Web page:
After a conviction for theft as a crime of the third degree in New Jersey, an offender faces imprisonment from three to five years, and/or a fine up to $15,000 (or double the amount of monetary loss to the victim, whichever is higher). (N.J.S.A. 2C:43-3 and N.J.S.A. 2C:43-6)
Theft as a Crime of the Second Degree (N.J.S.A. 2C:20-2(b)(1) and N.J.S.A. 2C:20-3)
In New Jersey, theft constitutes a “crime of the second degree” if any of the following conditions exist:
- the value of the property or services involved is $75,000 or more
- the property is taken by extortion
- the property is a controlled dangerous substance in excess of one kilogram
- the property is human remains
After conviction of theft of the second degree in New Jersey, punishment will include imprisonment for a term from five to 10 years, and/or a fine up to $150,000 (or double the amount of monetary loss to the victim, whichever is higher). (N.J.S.A. 2C:43-3 and N.J.S.A. 2C:43-6)
Motor Vehicle Theft (N.J.S.A. 2C:20-2.1 and N.J.S.A. 2C:20-2.2)
Auto theft occurs when a car is taken with the intent to permanently deprive the owner of the vehicle. The intent is what separates motor vehicle theft from joyriding. It is also different from carjacking because carjacking requires that force be used against the owner when the vehicle is stolen. There is no force in motor vehicle theft.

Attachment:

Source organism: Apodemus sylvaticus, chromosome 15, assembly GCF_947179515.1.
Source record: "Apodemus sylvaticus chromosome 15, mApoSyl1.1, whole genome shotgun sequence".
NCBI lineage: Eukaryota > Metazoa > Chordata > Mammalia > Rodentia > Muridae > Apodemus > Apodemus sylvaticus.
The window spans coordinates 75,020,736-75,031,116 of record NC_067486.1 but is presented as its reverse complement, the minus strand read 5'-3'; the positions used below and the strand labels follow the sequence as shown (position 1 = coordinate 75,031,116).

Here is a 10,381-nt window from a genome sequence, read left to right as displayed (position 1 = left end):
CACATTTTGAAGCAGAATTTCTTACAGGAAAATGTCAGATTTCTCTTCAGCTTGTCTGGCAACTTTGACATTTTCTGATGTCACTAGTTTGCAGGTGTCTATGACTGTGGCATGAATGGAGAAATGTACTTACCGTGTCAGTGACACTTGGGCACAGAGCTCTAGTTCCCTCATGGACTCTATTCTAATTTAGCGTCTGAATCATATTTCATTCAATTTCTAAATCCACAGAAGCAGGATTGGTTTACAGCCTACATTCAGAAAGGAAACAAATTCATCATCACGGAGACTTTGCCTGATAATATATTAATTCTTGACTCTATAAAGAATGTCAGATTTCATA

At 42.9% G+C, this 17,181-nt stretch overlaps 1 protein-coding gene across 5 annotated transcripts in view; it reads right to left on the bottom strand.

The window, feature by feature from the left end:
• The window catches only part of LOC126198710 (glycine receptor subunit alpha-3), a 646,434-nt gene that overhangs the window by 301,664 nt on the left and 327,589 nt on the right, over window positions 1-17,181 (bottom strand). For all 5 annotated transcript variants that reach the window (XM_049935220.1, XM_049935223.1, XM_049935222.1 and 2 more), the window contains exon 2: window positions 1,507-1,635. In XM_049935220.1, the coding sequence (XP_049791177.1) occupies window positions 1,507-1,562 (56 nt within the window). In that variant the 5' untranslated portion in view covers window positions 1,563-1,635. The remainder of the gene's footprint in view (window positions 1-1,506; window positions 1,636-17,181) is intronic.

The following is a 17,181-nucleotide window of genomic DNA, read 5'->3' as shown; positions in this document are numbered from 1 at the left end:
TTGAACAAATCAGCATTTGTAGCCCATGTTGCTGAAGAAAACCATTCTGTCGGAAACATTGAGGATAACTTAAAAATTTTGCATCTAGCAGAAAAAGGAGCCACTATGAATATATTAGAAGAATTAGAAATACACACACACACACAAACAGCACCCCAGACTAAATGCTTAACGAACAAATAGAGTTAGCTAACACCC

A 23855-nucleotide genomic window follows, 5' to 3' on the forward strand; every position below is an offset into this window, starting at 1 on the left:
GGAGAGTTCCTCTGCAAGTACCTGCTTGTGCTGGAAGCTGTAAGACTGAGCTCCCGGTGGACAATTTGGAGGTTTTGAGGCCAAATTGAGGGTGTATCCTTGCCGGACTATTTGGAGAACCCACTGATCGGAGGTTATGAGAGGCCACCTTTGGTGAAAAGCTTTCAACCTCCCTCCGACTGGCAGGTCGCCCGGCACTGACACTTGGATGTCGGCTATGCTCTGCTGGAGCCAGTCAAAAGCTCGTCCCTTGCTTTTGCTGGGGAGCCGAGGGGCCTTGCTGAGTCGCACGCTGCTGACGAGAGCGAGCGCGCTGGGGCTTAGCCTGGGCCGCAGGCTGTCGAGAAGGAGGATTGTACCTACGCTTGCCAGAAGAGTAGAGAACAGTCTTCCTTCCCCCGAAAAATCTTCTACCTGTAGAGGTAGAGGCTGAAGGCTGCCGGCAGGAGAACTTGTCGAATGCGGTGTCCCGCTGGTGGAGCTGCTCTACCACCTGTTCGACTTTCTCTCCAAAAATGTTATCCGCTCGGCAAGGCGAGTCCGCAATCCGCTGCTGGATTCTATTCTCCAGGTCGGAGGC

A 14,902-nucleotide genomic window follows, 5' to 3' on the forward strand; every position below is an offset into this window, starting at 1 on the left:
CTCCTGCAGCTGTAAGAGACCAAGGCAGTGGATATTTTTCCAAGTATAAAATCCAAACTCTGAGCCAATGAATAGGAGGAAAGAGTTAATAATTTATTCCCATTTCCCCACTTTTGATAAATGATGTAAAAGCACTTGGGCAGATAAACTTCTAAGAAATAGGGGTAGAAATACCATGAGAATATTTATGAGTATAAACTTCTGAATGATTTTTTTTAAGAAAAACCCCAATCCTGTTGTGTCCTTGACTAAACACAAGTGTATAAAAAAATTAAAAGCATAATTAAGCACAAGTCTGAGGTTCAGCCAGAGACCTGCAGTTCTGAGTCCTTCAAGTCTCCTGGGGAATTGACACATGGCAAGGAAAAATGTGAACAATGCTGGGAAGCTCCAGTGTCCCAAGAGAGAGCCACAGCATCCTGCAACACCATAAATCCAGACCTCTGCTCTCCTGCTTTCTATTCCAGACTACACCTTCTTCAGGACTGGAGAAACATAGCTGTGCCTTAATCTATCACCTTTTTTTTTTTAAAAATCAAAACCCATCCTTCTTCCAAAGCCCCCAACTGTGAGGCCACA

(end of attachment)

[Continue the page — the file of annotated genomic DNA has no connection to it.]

A person who steals a motor vehicle must pay a $500 penalty and will be subject to a driver's license suspension for one year. For a second offense involving theft of a motor vehicle, a person must pay a penalty of $750 and a driver's license suspension of two years. For a third or subsequent offense, the penalty is $1,000 and a driver's license suspension of ten years. Additionally, if the market value of the motor vehicle at the time of the theft is more than $7,500 and it is not recovered, the court may order the offender to pay a fine in that higher amount.
Fight Criminal Charges with New Jersey's Skilled Theft Lawyers
When you need a criminal defense lawyer for theft charges, you can't afford to waste time before seeking representation to defend yourself and your rights in court; your choice of legal counsel is important. If you or a family member have been charged with, or are being investigated for a criminal offense contact Partner, Carmine R. Villani, Esq. or Associate, Timothy L. Horn, Esq. at (732) 709-7757 to schedule a complimentary initial consultation. A NJ theft lawyer at Villani & DeLuca can be reached 24 hours a day, 7 days a week at (732) 709-7757.